As a member of the Committee on Oversight and Government Reform Subcommittee on National Security, Homeland Defense, and Foreign Operations, I have been in a unique position to question the Obama Administration's Department of Justice (DOJ) on what they knew, how much they knew, and when they knew it. There have been multiple hearings by the committee on this subject to date, and I have been actively pursuing the answer to the tough questions. At the hearings, we heard testimony from law enforcement that they were compelled to participate in an operation which they knew in their hearts was likely to result in the unnecessary loss of life. We also heard from a grieving family who lost one of their own in the prime of his life and in the defense of his country which he loved. Border Patrol Agent Brian Terry chose to serve his country as a border agent along the American-Mexican border, knowing full well the risks and dangers associated with his job. It is therefore unfortunate that an operation the federal government monitored and oversaw ultimately cost Agent Terry his life on December 14, 2010.
Logic leads us to believe that ATF Director Melson could not have acted alone—not without the advice and consent of someone at the DOJ. I am therefore asking Attorney General (AG) Holder, Deputy Attorney General Weich, and all DOJ officials involved to stop burying their head in the sand, comply with the subpoena from Congress, and work with us to craft a better policy for the future. With the volatile situation on the southern border, we cannot afford the continued path of avoidance, denial, and non-compliance with the law. I feel that it is unconscionable that the federal government is, on one hand, completely neglecting its responsibility to protect our Southwest border, and on the other hand, making the problem worse with dangerously ill-advised law enforcement tactics.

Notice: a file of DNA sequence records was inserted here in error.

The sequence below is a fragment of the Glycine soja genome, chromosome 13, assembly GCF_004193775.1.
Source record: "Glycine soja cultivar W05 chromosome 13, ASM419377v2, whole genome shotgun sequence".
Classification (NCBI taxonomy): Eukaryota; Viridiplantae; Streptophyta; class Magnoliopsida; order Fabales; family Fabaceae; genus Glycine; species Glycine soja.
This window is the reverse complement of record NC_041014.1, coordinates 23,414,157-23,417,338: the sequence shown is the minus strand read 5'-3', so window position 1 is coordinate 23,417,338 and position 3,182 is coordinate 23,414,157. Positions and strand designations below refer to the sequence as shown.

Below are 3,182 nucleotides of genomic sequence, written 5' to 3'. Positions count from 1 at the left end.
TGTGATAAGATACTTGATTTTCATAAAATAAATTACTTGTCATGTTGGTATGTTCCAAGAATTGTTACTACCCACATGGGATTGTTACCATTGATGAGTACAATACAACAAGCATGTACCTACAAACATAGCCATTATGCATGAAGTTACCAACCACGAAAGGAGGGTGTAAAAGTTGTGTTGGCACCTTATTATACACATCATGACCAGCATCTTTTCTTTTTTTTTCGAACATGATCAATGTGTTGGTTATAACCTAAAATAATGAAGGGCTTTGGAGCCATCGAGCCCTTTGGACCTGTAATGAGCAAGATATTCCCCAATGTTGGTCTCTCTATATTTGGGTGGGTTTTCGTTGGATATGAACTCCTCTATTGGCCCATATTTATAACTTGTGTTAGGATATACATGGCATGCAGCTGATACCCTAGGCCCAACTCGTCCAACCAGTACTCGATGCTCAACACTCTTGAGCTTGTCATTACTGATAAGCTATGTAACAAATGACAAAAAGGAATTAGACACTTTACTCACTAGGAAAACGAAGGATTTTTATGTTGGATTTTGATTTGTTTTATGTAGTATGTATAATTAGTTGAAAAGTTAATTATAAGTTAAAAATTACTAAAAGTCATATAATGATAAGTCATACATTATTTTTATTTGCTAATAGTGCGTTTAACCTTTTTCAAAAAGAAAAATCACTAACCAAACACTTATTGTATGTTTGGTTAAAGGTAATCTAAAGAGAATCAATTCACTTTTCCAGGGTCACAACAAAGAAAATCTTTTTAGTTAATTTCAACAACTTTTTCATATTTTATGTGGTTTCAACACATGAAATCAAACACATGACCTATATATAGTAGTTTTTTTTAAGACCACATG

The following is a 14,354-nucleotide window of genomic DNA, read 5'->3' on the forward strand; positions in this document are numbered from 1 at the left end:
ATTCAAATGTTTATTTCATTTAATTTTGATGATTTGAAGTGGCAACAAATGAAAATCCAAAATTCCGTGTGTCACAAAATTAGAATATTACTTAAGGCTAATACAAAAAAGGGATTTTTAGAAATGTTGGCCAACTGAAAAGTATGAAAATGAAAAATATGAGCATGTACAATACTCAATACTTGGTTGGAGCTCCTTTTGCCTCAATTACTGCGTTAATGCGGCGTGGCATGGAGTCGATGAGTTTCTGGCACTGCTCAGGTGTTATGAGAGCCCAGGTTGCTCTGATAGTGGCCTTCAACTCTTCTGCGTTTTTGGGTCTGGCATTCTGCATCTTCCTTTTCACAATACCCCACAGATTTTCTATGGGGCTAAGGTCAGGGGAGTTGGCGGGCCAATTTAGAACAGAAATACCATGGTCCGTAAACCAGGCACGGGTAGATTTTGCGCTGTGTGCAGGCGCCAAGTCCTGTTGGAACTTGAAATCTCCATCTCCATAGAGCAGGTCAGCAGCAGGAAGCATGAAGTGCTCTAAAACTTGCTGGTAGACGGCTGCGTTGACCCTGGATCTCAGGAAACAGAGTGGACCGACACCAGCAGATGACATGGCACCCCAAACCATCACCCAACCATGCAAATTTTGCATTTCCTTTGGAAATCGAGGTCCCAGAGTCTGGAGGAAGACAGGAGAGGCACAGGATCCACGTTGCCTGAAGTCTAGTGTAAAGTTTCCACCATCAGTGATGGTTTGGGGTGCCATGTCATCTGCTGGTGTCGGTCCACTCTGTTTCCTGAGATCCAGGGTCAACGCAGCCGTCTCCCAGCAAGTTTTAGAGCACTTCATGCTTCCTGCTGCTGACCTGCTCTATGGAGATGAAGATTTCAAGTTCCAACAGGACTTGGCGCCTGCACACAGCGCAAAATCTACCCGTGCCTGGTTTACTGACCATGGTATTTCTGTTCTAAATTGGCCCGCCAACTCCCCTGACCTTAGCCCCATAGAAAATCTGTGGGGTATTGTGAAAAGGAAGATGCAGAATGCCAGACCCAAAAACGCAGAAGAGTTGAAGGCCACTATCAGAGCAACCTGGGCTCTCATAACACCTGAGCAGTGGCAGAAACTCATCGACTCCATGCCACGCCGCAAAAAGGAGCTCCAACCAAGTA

Furthermore, there is a conflict of interest in the investigation at the DOJ: the Acting Inspector General (IG) at DOJ, Cynthia Schnedar, has been assigned to investigate AG Holder. This is an obvious conflict of interest in as much as Schnedar is an Obama political appointee. Political appointees should never be tasked to investigate other political appointees. This is evidenced by the fact that the IG issued two reports in late 2009 and early 2010 that suggested the change in ATF strategy that led to Fast and Furious, meaning that she is implicit in the beginning of this program. She also, in multiple instances, disregarded the concerns of the whistleblower in this case, John Dodson. Proper oversight and common sense can help prevent these grave mistakes in the future, and the Obama Administration must comply with Congress' subpoena. It starts with a truly impartial investigator, not someone intent to sweep things under the rug.
I plan to continue to pound away at these agencies until justice is served. Feel free to visit www.gosar.house.gov
to see clips of the hearings and keep checking back for progress in the investigation. You can also sign up for my e-newsletter at the website. Again, I appreciate your thoughts and concerns. It is an honor to serve as your United States Congressman. Your suggestions are always welcome, and if ever I may be of assistance, please do not hesitate to contact me.
Paul A. Gosar, D.D.S.
Member of Congress
I am not sure this investigation is going to the level it needs to go.